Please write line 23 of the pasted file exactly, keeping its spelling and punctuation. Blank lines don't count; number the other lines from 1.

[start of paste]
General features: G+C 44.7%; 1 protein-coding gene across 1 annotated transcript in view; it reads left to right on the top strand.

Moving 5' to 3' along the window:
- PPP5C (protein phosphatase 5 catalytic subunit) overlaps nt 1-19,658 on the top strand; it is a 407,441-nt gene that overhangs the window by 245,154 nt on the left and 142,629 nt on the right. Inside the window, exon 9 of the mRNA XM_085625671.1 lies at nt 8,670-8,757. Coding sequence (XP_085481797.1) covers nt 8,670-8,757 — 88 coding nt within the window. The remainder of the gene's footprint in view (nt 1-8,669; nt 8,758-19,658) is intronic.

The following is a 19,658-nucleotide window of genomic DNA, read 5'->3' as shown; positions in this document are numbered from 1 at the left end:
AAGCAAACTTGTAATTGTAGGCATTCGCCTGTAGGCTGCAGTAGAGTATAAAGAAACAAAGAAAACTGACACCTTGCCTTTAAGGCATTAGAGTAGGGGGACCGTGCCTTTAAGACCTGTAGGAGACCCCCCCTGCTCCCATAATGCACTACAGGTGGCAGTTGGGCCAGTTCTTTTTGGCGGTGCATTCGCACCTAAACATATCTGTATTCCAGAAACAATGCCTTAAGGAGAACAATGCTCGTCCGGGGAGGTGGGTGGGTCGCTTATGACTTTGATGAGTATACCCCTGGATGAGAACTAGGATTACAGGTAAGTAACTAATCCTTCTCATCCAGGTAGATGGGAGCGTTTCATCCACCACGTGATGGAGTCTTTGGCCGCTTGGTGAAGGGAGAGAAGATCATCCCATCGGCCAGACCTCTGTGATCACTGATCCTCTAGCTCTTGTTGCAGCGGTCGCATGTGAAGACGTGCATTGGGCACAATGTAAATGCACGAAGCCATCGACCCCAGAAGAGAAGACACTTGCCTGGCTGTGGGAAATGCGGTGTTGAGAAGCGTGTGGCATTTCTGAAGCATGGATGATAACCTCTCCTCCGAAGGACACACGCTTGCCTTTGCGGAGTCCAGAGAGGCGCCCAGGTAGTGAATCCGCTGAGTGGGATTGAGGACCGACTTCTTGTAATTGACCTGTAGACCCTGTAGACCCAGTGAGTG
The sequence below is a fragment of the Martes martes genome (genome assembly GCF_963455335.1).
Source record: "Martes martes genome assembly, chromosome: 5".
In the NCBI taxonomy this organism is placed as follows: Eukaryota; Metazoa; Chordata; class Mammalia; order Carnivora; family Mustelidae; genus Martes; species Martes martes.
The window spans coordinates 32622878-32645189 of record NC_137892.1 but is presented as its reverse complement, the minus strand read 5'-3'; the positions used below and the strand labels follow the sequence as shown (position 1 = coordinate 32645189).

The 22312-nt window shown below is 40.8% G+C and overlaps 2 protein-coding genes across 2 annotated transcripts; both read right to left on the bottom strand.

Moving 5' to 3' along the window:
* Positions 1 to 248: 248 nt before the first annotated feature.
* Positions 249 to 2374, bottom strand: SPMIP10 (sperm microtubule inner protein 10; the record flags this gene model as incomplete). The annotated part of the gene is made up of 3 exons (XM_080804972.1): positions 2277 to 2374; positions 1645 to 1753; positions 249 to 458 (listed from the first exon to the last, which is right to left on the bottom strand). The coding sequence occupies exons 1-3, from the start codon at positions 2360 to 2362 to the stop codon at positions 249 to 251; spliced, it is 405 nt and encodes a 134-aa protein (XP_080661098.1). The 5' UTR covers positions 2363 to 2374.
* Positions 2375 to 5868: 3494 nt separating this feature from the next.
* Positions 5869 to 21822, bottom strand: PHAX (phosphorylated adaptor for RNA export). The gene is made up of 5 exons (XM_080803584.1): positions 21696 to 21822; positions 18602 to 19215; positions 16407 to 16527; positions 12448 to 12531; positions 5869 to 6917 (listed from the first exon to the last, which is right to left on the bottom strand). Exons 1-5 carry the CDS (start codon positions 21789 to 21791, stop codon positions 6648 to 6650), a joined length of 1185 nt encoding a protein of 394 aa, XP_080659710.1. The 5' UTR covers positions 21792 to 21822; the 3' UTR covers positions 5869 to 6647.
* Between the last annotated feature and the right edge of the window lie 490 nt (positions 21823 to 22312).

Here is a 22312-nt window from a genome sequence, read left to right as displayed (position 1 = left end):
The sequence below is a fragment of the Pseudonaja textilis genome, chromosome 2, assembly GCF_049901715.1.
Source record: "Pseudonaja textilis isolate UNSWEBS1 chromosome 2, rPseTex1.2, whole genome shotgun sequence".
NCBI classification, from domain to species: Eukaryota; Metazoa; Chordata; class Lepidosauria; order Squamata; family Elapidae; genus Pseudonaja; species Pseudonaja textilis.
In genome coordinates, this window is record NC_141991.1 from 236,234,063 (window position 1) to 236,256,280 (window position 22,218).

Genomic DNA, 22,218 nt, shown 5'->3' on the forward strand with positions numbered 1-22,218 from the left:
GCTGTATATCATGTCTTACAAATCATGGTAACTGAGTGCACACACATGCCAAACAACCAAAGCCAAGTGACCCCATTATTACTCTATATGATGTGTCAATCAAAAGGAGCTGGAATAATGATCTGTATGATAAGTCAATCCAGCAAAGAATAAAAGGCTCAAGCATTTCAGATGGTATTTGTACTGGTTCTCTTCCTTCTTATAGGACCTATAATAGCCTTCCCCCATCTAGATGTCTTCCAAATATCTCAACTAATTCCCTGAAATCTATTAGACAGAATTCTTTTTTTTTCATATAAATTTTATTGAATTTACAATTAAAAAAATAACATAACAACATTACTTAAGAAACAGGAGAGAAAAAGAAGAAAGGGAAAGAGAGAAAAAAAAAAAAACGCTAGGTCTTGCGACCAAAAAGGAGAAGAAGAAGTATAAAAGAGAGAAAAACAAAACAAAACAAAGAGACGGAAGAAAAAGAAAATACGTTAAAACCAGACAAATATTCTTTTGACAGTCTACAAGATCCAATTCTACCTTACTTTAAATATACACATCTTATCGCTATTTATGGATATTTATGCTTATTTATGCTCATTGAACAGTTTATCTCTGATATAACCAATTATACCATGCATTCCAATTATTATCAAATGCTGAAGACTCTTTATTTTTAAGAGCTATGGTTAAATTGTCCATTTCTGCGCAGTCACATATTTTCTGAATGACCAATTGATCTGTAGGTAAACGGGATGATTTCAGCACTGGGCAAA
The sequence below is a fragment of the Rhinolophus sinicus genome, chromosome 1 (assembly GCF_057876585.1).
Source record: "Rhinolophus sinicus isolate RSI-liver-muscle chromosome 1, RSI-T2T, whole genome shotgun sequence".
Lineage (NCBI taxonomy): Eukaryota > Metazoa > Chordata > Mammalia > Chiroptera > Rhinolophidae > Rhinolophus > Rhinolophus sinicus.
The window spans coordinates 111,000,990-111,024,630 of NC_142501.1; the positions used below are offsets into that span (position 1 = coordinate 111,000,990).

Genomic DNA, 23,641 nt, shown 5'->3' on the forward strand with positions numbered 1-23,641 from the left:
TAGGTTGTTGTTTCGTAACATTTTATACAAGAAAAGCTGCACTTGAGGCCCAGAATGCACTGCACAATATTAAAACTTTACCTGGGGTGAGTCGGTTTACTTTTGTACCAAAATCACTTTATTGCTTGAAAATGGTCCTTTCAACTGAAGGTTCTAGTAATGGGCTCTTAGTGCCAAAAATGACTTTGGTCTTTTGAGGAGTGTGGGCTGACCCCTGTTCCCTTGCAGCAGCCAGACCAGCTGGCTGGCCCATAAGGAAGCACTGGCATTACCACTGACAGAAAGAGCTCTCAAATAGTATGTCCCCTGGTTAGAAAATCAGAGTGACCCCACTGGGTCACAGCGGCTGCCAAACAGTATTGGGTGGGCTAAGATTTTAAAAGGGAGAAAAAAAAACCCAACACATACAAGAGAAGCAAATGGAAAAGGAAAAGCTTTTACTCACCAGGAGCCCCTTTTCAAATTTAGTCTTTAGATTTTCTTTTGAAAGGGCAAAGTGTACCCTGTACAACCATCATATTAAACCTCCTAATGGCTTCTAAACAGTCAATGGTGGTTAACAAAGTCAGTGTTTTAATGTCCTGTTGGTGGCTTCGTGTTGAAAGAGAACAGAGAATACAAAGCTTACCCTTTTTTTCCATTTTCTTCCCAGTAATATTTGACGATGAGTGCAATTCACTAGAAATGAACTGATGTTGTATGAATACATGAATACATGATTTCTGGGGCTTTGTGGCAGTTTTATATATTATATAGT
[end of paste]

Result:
GCTGTATATCATGTCTTACAAATCATGGTAACTGAGTGCACACACATGCCAAACAACCAAAGCCAAGTGACCCCATTATTACTCTATATGATGTGTCAATCAAAAGGAGCTGGAATAATGATCTGTATGATAAGTCAATCCAGCAAAGAATAAAAGGCTCAAGCATTTCAGATGGTATTTGTACTGGTTCTCTTCCTTCTTATAGGACCTATAATAGCCTTCCCCCATCTAGATGTCTTCCAAATATCTCAACTAATTCCCTGAAATCTATTAGACAGAATTCTTTTTTTTTCATATAAATTTTATTGAATTTACAATTAAAAAAATAACATAACAACATTACTTAAGAAACAGGAGAGAAAAAGAAGAAAGGGAAAGAGAGAAAAAAAAAAAAACGCTAGGTCTTGCGACCAAAAAGGAGAAGAAGAAGTATAAAAGAGAGAAAAACAAAACAAAACAAAGAGACGGAAGAAAAAGAAAATACGTTAAAACCAGACAAATATTCTTTTGACAGTCTACAAGATCCAATTCTACCTTACTTTAAATATACACATCTTATCGCTATTTATGGATATTTATGCTTATTTATGCTCATTGAACAGTTTATCTCTGATATAACCAATTATACCATGCATTCCAATTATTATCAAATGCTGAAGACTCTTTATTTTTAAGAGCTATGGTTAAATTGTCCATTTCTGCGCAGTCACATATTTTCTGAATGACCAATTGATCTGTAGGTAAACGGGATGATTTCAGCACTGGGCAAA